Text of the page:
The end result was everyone could race. Most people were riding bareback, but a few had a small saddle. There was one girl (age 15) and the rest men, ranging from 8 years old to middle aged entered. All the yaks got lined up, and then people placed bets on who they thought was going to win with an 8X payout for winning. They then sent all the riders to ride their yaks 5km away to the starting line of the race. Fortunately, no one protested that their yaks wouldn’t be fresh for the race. After a good bit of waiting the yaks started to come in. It was a neck and neck race for the winner, and the girl won. The second and third place finishers were determined when one of the yaks decided he didn’t like all the people near the finish line and stopped 50 feet short and turned around. The rider then got off the yak and started to shoo him towards the finish line. Over the next ten minutes many such amusing finishes occurred.
Race for first and second place Yak refuses to go to the finish line Police captain to the rescue to help yak finish the race
The next event was the second to last event, the beauty contest. The herders brought their yaks to be judged. The herders walked their yaks around and you voted by applause. There was a large random yak in the middle of the contest area. The yak was very aggressive, but beautiful. There were overhead pages for the owner of the yak to come claim it, and then it was eventually determined that the yak was in fact entered in the beauty contest, but the owner was too afraid of it to get close to it, so he wanted it to be judged without him (it seemed eager to win and engaged in some unsubtle sabotage of its fellow competitors). The random yak was not named the winner and then it was time for the final event.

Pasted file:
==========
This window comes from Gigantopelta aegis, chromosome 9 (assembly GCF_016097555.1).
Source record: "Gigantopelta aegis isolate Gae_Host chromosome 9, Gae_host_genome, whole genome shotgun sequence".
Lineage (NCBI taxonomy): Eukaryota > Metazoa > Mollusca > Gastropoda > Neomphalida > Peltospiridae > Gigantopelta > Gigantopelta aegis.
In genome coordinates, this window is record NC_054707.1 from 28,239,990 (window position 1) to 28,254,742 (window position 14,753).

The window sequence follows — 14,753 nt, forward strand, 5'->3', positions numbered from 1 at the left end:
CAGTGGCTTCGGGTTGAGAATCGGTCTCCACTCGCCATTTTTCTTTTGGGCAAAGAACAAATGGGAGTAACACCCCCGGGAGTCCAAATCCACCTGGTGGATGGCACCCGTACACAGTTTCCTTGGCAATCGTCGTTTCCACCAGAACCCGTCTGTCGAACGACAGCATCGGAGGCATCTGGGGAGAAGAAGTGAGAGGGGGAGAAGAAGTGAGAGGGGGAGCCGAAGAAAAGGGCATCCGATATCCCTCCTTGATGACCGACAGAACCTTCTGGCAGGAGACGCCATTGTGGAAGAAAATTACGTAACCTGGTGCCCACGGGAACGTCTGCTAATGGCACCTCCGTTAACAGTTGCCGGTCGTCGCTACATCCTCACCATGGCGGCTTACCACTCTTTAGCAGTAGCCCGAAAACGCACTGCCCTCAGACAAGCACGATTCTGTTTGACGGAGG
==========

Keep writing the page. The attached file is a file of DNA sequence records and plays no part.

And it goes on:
The final event was was yak polo. The police captain was the referee and spent about ten five minutes wrapping packing tape around a small rubber basketball, the type you use for the indoor mini basketball hoops, which was the official yak polo ball. After they sorted out the teams and got the right people on the field they decided on one goalie and three people on the field. Some “pros” brought their own polo sticks. Otherwise they were using community mallets. Unfortunately they did not have a spares so whenever they broke one they had to take out the packing tape and “repair” it. Yak polo was hysterical and everyone playing had a blast. After playing two games each team got the hang of it, and the games got a lot more competitive. There were some mishaps like when the the announcer had to make a rule you had to be on your yak to hit the ball, when a yak charged a person wearing purple twice, and when a yak bucked his rider off and took off in the field and they needed to get a replacement yak.
The yak fest was a blast and was a great day.
Setting up a ger